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Raising kids away from family is hard, but you can do it

Living near family can have many connotations—from the warmth of shared experience and everyday support, to the stress of dysfunctional relationships and invasive relatives. Some of us choose to live far away from family, some have no choice and some aren’t able to rely on family even if they are nearby.


Thankfully, no matter why we don’t have family on call, we can develop our chosen family of friends, wherever we are. In the past ten years, my now husband and I have moved more than ten times, including several moves overseas or across the US. Each time one of our first three children was born, we moved either right before or soon after the birth.

Through these years of growing our own family away from extended family and the help they can offer, we have learned that there is nothing more valuable than creating a strong network of friends who are like family. I have some simple advice on what to look for and how to create and nourish the bonds that will support you and your family in turn.

1. Think about what you are looking for.

What does family mean to you? Is it the intimacy, where you can just be yourself? Sharing child care? Warm celebrations at holidays? A sense of belonging?

For me, one important aspect of family that I seek out are other adults who truly care about my kids. I think it is important for children to spend time with adults (other than myself and my husband) who love them and are invested in their lives. This is a support for me too because I can celebrate with them when my child reaches big and little milestones, and they understand the highs and lows of life with my wonderful, exhausting, tiny humans.

2. Be patient.

It takes time to develop close friends and it can take a while to find the friends who will become like family. Be willing to wait for the right relationships to develop, because rushing into being closely involved with another family can bring unexpected challenges as you get to know each other better.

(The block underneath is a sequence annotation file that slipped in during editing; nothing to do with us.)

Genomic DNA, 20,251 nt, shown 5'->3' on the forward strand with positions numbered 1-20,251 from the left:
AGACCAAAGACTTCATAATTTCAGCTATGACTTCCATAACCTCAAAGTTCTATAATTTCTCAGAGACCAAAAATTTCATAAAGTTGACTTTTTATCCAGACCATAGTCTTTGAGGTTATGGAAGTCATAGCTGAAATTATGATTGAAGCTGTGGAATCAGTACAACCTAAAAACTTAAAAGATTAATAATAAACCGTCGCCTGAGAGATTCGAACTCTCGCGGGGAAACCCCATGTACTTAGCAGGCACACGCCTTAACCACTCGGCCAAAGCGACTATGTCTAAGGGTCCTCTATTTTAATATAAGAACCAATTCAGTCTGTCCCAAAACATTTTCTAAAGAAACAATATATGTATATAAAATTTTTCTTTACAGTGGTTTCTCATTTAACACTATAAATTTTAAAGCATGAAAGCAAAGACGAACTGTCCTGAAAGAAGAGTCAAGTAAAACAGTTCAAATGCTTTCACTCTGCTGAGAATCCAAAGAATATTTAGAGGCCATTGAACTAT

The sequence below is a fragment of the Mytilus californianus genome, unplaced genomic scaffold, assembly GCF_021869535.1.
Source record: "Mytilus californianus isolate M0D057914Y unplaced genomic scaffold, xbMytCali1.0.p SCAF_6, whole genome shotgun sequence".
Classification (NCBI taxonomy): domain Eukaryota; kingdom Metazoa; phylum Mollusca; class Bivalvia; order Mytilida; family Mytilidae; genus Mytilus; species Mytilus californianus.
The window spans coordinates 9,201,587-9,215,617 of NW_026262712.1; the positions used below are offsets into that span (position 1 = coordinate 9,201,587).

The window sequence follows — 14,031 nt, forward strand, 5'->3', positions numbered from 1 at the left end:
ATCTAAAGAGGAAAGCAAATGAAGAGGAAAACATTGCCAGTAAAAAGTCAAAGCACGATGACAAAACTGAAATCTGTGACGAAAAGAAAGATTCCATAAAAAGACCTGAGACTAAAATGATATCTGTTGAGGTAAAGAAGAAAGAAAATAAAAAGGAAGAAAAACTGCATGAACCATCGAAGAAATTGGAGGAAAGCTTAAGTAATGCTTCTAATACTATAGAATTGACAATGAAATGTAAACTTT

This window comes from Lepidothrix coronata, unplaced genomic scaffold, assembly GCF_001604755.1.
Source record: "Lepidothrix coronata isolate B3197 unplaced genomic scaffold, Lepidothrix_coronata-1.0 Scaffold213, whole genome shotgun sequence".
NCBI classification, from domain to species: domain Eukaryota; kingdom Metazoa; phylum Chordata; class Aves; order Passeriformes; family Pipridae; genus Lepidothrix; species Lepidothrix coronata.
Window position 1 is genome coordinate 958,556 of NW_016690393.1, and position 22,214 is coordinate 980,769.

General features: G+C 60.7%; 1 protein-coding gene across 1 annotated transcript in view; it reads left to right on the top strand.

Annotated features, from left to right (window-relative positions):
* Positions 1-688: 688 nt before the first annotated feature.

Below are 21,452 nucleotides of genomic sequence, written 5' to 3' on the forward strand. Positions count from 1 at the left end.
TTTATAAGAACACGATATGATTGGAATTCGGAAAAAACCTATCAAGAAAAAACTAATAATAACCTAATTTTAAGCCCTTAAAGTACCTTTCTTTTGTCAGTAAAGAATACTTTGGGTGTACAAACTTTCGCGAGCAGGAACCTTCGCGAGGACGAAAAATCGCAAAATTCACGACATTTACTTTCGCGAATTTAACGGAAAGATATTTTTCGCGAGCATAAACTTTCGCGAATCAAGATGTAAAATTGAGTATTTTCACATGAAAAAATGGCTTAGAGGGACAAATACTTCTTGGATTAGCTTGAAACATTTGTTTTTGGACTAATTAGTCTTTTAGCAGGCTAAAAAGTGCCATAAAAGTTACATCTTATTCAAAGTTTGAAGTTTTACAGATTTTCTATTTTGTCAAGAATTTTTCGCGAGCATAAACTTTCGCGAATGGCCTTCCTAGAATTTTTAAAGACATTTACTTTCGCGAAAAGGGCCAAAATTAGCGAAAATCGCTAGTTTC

I have found that it takes about six months to develop intimate family friendships, so take your time and let it happen naturally.

3. Get involved.

These fulfilling relationships won’t just come and find you! Whatever your interests are, join a group of like minded people and you will most likely find other moms who are missing the support of family as well.

With little ones, we go through different seasons of busyness and ability to participate, so connect with those who are on a similar wavelength and time frame. Creating routines with other families who can commit to regular get togethers has allowed my kids to know that they can trust the stability of our relationships.

4. Reach out.

Once you have met and connected with some friends, you may find that you have many acquaintances and opportunities to socialize, but not the kind of support we hope for with family. That is when it is time to reach out and create the space for a deeper connection. Eat together. Go camping. Meet at the park on a Saturday morning.

Another important aspect of a family friendship is knowing what is going on in each other’s lives. Text them! Ask how their kid’s karate class is going. Ask about their spouse, in-laws, new baking project, or favorite shows on Netflix...just keep the conversation open and consistent. It is invaluable to have a few friends you can text any time about the highs and lows of life and know that they will do the same.

5. Be vulnerable.

This is the hardest part. Sharing the truth of our shortcomings and struggles is uncomfortable, but it is so important to have people in my day to day life who understand the challenges I experience—whether with my health, my home, my kids’ behavior, or my relationship with my spouse. It can be scary to open up to those who aren’t actually family, but if we want to have an intimate relationship, we need to let others in and be real with them.

Let them see your messy home or tantruming toddler, offer to watch their kids so they can go on a date, ask for advice when you don’t know how to handle something, tell the truth when they ask how you are and be ready to really listen when you ask them.

I have been blessed with a strong network of friends in each of the places I have lived. I miss those who are far away and cherish the bond we still share thanks to social media. I am incredibly thankful for my friends who do live nearby, because they make it possible to have a warm, satisfying family life, without having family on call.

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